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Pulmonary stenosis
Zykeise Miller

When 5-year-old Zykeise Miller seemed to always have trouble catching his breath, his mother knew something was wrong. “I could hear him wheezing. We lived in a very old house at the time and had a wood burning heater. In the winter it always seemed much worse. I kept trying to figure out why he was so congested,” Valnecia Fluker said.

His doctors at the Children’s of Alabama Primary Care Clinic referred Zykeise to the hospital’s Pulmonary Medicine Clinic where physicians diagnosed Zykeise with pulmonary stenosis, a condition which inhibits the flow of blood to his lungs, along with asthma and allergies.

Flare-ups with his asthma and allergies have caused Zykeise to be hospitalized half a dozen times in the five years since his diagnosis. Currently he sees Dr. Teresa Magruder twice a month at the clinic.

“I wouldn’t trade Dr. Magruder for anything,” Fluker said. “She breaks everything down and makes sure I understand it and I leave with no questions at all. If he is in the hospital she and her staff will come in just to say everything is OK. They call me even when he comes home to check on us. They are really good to us. You would think we were a part of their family.”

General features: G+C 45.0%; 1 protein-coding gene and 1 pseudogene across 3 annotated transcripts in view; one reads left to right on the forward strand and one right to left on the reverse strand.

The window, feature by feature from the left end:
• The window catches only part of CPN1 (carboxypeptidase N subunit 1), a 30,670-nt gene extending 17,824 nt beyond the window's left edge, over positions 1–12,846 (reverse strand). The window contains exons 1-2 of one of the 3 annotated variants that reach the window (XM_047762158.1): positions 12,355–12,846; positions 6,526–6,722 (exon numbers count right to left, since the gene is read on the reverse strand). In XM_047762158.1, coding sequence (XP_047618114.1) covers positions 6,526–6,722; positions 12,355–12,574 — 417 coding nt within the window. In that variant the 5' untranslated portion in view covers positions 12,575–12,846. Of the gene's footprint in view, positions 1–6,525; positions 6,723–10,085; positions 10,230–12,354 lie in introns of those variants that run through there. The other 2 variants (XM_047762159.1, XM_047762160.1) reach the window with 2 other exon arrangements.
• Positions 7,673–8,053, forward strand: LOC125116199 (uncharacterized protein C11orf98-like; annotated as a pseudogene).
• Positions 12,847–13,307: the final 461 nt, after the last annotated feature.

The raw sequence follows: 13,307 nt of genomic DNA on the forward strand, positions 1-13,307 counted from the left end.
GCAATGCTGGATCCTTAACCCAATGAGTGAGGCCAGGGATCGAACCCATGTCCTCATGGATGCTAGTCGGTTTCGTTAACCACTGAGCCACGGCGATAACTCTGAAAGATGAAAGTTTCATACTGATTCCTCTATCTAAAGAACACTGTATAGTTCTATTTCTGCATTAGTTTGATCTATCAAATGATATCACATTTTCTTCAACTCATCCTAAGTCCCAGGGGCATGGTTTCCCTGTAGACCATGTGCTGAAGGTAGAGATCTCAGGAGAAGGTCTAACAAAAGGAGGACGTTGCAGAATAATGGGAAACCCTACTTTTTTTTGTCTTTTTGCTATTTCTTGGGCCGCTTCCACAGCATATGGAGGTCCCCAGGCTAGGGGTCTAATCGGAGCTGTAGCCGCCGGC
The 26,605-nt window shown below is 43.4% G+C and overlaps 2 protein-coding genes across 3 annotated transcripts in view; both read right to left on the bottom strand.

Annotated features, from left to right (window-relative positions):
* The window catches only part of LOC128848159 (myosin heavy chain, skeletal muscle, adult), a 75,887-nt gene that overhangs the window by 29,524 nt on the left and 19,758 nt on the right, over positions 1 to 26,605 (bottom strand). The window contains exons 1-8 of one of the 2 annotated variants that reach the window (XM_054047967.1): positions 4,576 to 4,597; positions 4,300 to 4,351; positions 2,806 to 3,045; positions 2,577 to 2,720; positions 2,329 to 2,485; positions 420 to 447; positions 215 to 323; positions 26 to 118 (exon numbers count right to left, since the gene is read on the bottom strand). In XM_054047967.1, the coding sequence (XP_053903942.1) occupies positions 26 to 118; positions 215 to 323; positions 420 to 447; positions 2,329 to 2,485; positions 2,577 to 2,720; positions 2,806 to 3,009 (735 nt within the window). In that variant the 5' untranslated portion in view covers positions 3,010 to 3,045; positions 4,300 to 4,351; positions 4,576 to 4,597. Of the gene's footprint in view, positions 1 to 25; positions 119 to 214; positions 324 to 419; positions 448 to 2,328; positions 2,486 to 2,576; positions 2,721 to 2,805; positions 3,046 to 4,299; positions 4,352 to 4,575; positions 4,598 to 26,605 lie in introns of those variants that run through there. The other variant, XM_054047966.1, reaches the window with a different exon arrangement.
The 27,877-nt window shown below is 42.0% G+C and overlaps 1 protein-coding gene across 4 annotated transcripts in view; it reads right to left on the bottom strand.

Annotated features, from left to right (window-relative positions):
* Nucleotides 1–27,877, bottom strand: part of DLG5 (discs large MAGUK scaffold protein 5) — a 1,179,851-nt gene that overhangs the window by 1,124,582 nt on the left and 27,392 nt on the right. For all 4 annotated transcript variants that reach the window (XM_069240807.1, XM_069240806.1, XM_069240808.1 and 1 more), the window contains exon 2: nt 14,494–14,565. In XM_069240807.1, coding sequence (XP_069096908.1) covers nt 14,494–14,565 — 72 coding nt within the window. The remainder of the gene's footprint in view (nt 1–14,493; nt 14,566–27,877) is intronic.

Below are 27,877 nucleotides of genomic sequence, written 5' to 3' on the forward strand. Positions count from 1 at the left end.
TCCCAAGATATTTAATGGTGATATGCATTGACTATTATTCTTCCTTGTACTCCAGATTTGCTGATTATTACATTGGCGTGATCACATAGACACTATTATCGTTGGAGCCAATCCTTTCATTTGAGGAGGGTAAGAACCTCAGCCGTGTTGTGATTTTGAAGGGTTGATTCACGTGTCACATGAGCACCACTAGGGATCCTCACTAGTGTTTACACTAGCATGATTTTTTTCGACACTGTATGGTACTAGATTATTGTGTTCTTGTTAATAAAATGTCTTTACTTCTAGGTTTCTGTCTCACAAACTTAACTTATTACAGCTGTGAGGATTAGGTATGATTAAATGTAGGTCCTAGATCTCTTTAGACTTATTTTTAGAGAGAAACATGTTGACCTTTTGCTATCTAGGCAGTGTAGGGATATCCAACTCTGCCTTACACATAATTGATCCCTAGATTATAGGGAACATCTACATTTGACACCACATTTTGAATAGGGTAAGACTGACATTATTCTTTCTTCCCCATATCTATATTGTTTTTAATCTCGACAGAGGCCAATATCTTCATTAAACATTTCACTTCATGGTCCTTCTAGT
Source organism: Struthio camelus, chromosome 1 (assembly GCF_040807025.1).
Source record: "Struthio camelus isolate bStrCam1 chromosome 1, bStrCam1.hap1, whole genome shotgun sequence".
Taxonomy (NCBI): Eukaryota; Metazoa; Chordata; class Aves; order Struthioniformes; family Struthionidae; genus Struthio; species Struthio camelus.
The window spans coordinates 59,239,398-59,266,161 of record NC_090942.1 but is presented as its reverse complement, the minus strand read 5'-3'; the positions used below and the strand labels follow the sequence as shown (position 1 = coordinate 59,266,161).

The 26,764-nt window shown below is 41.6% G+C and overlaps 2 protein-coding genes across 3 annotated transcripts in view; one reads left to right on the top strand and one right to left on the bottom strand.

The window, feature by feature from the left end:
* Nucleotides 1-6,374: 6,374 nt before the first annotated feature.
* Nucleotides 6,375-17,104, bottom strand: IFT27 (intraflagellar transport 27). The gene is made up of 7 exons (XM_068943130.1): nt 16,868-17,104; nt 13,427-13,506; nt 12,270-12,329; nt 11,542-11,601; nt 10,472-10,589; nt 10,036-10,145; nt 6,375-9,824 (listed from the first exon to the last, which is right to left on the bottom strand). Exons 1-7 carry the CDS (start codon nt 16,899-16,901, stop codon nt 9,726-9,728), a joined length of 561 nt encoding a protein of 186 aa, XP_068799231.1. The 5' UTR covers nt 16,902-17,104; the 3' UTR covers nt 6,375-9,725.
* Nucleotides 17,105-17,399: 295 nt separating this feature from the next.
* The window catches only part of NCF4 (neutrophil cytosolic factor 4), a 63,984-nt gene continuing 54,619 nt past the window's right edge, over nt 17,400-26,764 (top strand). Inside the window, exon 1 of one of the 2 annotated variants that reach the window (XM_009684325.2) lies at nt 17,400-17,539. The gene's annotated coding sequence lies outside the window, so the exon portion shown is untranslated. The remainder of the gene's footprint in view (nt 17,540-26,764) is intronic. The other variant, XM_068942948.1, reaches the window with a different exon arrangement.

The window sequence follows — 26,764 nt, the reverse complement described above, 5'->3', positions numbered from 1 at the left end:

Coping with his asthma and allergies hasn’t always been easy for Zykeise. “It was a problem at first and he began acting out at school. Being sick at eight or nine years old and not being able to do what the other kids do was tough for him. I had to step into his world and see what he was feeling,” Fluker said.

With the help of his doctors and a therapist, Zykeise has now learned ways to cope with the times when he is not able to be as active as his classmates and friends. “He loves to draw. His teachers find other things for him to do and try to make it fun. He learns on the computer or reads to the kindergarteners,” Fluker said.

Zykeise is taking injections that help control his asthma and allergies. “He gets three shots every two weeks. A lot of kids wouldn’t want to go to the doctor knowing that they are going to get those shots, but he is fine. He loves Children’s,” Fluker said.
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